Downing Street warned over 'tit-for-tat' trade barriers with EU over Brexit issues

Prime Minister Boris Johnson leaving 10 Downing Street, London, to give his speech to Parliament whe

Prime minister Boris Johnson leaving 10 Downing Street - Credit: PA

The SNP has warned Downing Street against implementing "tit-for-tat" trade barriers following reports that ministers may restrict imports on certain goods from the EU in retaliation for its ban on shellfish.

The Sunday Telegraph reported No 10 was exploring ways to end a number of agreements to export mineral water and seed potatoes to the EU in response to the ban.

It comes after George Eustice said that the EU’s ban is “legally wrong” and “unjustified".

The DEFRA Secretary even wrote to the European Commission stating that the rules have no "scientific or technical justification".

However, the Shellfish Association of Great Britain wrote to its members stating that in private the UK government had “changed this position” and confirmed that the EU’s stance “is correct”.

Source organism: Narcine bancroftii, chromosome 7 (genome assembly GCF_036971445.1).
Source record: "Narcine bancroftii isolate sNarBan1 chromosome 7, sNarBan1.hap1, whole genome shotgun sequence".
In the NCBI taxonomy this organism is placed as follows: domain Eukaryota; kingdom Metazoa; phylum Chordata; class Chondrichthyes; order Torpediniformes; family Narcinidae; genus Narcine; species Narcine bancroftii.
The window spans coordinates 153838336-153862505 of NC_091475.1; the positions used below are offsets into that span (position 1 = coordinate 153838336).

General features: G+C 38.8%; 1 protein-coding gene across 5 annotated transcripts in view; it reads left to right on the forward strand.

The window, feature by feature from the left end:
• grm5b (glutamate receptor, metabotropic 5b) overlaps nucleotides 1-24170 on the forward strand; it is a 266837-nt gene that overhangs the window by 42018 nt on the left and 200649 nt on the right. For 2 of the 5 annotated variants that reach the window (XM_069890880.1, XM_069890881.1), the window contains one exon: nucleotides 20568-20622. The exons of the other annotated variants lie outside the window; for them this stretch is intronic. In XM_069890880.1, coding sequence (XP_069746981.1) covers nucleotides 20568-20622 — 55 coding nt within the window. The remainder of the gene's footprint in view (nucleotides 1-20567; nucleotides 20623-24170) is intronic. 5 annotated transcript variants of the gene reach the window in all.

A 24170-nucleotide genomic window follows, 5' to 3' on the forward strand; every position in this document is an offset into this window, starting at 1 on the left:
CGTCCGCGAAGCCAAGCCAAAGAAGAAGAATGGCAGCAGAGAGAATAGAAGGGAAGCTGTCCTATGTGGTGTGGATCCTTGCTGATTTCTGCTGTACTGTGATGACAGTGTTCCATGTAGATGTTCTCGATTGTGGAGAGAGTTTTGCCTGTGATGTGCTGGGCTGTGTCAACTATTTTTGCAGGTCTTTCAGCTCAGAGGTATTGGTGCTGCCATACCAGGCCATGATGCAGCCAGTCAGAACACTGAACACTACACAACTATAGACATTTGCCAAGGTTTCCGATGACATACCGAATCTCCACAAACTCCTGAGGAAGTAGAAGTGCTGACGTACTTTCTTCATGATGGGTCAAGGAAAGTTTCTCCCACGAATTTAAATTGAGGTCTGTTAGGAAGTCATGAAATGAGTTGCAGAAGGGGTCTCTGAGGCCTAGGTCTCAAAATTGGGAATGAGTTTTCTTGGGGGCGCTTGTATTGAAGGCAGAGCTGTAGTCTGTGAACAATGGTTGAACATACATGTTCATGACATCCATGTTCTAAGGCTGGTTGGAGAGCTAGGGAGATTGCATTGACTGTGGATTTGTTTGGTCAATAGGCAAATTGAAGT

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The SNP’s shadow DEFRA spokesperson, Deidre Brock, said: "Reports that UK government ministers are now exploring tit-for-tat measures against the EU seem reckless and crucially will do nothing to address the very serious challenges facing our food and fisheries sectors right now.

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"The reality is that the Tories dragged Scotland out of the EU against our will and imposed a botched Brexit deal that has resulted in a mountain of red tape and high costs for businesses.

"The retaliatory moves are counter-productive and raise serious questions considering it was just weeks ago that DEFRA privately admitted the EU’s ban on UK shellfish exports was correct. The Brexit chaos is entirely of the Tory government’s own making and they must step up and take responsibility now.

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"It is vital that the UK government ends the threats and instead gets round the table with our EU partners to work to support our industries and to remove the serious challenges.

"It must also bring forward a meaningful compensation package and look to secure a grace period for our hard-hit fishing communities."

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